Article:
As my wife and I pulled into the theater parking lot on the opening weekend of High School Musical 3, we were struck by just how empty the parking lot was. At first, we thought that perhaps the movie had bombed. Then we realized that there were most likely quite a few middle-school aged kids here to see the movie. Their parents had simply dropped them off.

It takes a lot of confidence in your sexuality (seriously, I’m straight. And relatively mature for my age) to admit to a desire to see this film, as I did previously, and as I entered a theater full of teenage girls, I started to wonder if everyone else was right. Maybe I do have to be gay or 8 years old to enjoy this movie. We found two parents in the entire theater, and as the movie started, I began to realize that a lack of parents suited these kids just fine. After all, swooning and squealing loudly in response to the opening shot of an intense, sweaty Zack Efron can be a little awkward if your parents are squirming uncomfortably next to you.

Let’s suffice it to say that HSM 3 is everything its prequals were, amplified to the big screen. If you want to become accutely aware of the inherent differences in the two mediums of television and cinema, watch High School Musical on television, and then go see this film. While High School Musical 1 and 2 were fascinating, entertaining, and amusing, HSM3 on a giant screen with squeeling girls is downright awkward.

The most startling realization during this experience was that this film — while it was a lot of fun and full of intentional humor that actually works pretty well — isn’t a joke for these girls. Not only did they truly want Zack Efron (do they know it’s called lust?), but they got a crash course on life from this silly dancing film. 

High School Musical 3 is all about identity, an issue that kids begin dealing with in middle school and which climaxes right around the time of graduation. Who am I, really? What am I supposed to do with my life? Who can help me figure this stuff out?

It’s the latter question that HSM3 seems to focus on, and ultimately where it drops the ball in a spectacular — not to mention sinister — way. Zack’s dad, Gabriel’s Mom, and the rest of the kid’s parents are either absent or clueless. They don’t provide answers, they provide conflict and a patronizing cluelessness. Instead, these kids find answers from their peers, from their teachers, and from within themselves. Looking for real answers? Look anywhere — just stay away from home.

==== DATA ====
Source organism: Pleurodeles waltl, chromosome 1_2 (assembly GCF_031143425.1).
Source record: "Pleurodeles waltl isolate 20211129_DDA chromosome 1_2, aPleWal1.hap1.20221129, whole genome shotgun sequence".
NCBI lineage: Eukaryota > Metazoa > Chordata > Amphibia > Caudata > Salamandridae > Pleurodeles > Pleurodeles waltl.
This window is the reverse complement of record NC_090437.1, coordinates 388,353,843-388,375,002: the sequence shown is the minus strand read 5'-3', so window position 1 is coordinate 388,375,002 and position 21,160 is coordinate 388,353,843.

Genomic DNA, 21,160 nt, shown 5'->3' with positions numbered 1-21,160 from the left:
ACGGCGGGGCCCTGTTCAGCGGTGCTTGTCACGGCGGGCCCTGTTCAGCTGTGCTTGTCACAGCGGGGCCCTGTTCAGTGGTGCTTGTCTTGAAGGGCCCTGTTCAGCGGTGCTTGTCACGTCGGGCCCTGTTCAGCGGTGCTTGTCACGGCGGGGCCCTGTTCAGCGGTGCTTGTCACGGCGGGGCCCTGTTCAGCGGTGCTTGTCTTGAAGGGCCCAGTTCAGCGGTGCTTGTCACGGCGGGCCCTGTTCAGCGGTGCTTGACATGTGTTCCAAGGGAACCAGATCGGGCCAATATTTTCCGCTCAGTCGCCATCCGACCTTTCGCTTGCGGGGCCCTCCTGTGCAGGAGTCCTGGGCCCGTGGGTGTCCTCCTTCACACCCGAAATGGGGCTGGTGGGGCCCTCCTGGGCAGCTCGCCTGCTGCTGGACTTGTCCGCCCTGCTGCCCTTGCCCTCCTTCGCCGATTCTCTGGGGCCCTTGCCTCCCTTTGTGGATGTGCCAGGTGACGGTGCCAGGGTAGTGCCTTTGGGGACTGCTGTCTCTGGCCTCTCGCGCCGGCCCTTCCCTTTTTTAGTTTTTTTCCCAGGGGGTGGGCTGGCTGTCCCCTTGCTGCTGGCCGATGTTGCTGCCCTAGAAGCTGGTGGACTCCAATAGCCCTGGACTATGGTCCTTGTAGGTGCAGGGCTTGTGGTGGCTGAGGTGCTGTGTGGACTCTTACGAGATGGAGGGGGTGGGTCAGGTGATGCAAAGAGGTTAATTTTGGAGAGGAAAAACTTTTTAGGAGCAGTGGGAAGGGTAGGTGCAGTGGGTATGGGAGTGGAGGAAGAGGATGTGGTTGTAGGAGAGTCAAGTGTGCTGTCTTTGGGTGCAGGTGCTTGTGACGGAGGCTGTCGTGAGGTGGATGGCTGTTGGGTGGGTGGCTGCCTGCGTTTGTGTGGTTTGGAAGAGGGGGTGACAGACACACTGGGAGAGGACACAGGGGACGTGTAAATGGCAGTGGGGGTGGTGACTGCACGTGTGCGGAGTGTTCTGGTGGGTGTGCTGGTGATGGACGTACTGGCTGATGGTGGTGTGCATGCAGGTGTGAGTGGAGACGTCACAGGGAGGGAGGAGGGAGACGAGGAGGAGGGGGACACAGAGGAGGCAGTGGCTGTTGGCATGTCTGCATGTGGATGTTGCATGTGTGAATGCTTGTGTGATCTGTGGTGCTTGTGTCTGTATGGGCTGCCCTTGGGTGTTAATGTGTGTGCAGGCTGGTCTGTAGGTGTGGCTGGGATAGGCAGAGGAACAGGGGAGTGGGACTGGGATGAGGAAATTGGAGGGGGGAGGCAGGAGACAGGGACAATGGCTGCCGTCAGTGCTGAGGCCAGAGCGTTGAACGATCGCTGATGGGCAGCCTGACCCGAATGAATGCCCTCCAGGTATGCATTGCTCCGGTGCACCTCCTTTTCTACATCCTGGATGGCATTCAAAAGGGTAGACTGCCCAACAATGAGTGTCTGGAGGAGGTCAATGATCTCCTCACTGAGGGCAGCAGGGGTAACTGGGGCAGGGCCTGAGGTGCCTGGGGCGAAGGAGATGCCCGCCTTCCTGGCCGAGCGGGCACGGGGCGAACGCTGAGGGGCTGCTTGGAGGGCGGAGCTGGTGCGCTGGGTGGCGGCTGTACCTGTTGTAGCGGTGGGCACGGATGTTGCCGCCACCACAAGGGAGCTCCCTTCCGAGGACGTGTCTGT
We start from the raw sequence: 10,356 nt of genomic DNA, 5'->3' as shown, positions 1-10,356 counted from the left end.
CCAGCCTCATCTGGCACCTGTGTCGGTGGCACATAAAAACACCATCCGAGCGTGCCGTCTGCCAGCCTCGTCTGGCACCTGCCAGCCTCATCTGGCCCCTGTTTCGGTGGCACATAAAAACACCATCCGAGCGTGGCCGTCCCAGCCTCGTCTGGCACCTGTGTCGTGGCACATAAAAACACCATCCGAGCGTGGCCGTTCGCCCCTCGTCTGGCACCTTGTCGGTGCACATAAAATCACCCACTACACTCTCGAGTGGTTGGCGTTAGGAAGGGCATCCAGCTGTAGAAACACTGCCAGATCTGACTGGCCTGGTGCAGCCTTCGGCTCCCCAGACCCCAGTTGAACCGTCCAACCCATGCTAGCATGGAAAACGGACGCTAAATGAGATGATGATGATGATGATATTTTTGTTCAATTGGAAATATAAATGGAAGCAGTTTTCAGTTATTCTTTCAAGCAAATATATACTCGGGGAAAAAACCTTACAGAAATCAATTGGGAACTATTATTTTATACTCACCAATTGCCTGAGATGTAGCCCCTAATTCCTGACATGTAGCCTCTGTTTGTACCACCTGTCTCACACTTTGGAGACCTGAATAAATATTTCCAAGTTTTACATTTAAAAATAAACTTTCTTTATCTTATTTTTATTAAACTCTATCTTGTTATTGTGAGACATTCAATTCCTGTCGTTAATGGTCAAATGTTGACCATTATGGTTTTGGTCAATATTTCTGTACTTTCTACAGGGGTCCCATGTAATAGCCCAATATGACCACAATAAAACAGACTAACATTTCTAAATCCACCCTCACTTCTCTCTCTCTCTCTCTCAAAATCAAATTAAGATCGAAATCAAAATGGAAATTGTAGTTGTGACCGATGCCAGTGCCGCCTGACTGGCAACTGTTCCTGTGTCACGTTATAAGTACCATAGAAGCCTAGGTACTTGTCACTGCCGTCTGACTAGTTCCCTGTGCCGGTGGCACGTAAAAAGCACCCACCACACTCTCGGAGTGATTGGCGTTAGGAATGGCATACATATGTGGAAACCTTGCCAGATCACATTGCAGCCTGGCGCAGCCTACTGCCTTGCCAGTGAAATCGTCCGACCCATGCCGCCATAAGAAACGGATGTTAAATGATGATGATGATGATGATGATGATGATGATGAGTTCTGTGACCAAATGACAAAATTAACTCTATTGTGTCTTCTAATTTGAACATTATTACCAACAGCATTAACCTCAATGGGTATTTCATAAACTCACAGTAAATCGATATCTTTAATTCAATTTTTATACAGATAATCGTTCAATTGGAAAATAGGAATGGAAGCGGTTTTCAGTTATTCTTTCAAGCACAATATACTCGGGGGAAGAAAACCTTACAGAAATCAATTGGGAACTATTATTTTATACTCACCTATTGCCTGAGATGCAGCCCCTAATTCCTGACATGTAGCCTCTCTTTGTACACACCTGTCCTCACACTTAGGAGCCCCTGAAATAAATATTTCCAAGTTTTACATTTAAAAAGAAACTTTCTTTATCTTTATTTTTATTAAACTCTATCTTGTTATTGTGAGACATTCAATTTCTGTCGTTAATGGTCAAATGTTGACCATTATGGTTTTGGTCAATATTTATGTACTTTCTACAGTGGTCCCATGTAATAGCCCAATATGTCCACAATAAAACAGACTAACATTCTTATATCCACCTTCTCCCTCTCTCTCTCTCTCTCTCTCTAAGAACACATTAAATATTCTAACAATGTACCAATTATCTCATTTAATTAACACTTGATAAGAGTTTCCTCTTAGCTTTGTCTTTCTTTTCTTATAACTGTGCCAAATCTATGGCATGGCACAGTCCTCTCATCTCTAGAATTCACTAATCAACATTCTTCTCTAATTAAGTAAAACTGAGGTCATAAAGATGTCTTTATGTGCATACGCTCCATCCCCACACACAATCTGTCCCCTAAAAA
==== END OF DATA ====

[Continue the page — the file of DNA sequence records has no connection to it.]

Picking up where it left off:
Of course, there’s plenty to love about this film, particularly if you can leave your cynicism at the door. Provided the viewer can think critically through the film (which, of course, young kids with no parental guidance rarely can), it is a delightful experience with only a few minor setbacks. The songs, choreography, and the general spectacle of it all is fantastically engaging. Fans of music, theater, or fun might want to leave their pride at the door and check this one out.

But at the end of the film, we are all led to rejoice that these characters we loved so much will move far, far away, and will be with the ones they love or appreciate, free from any troubles or pressures. Free from home. Meanwhile, the audience — directly referenced by the blatant, overly-dramatic leering of the five main principle characters — is sent away with an implicit challenge: Stay at home only as long as you have to, and in the meantime, make sure your parents keep dropping you off.


  1. Rich, you and my husband can form a support club for straight, 20- and 30-something straight males who enjoy High School Musical. Actually, I think one of the biggest values of the High School Musical films is that they show that it’s okay for straight males–even “jock” boys–to be involved in theater. A couple of weeks ago, my university put on a production of Romeo & Juliet. Many of the male roles ended up being played by women, because only four men tried out.

    People, we HAVE to validate men in the arts. And maybe we can start by not questioning the sexual orientation of men who enjoy High School Musical.

    The showing we attended this weekend was actually pretty non-squealy. I actually might have been the only person in the theater who squealed, and that was when Sharpay accused Ryan (the budding choreographer) of doing “some sort of Fosse yoga.” Yep, dance-nerd joke.

    Our showing had a fair number of parents, too. We were amused by the sight of a father who entered the theater with his wife and at least four little girls. “Only man in my house,” we heard him complain. I think it speaks really well for him that he went along, though, because he clearly didn’t have to. Maybe he genuinely wanted to know what sorts of lessons his daughters were learning from the movie. Or maybe he even enjoyed it himself.

    I think you’re right about the HSM kids’ lack of adult input. You know, the absence of parental (or even adult) guidance is always a problem I’ve had with the Harry Potter books, much as I enjoy them. It strikes me as odd that parental absence or non-involvement is the theme of our big cultural stories, while at the same time, in reality, we’ve got a rise in “helicopter parenting.” I don’t know what to make of that.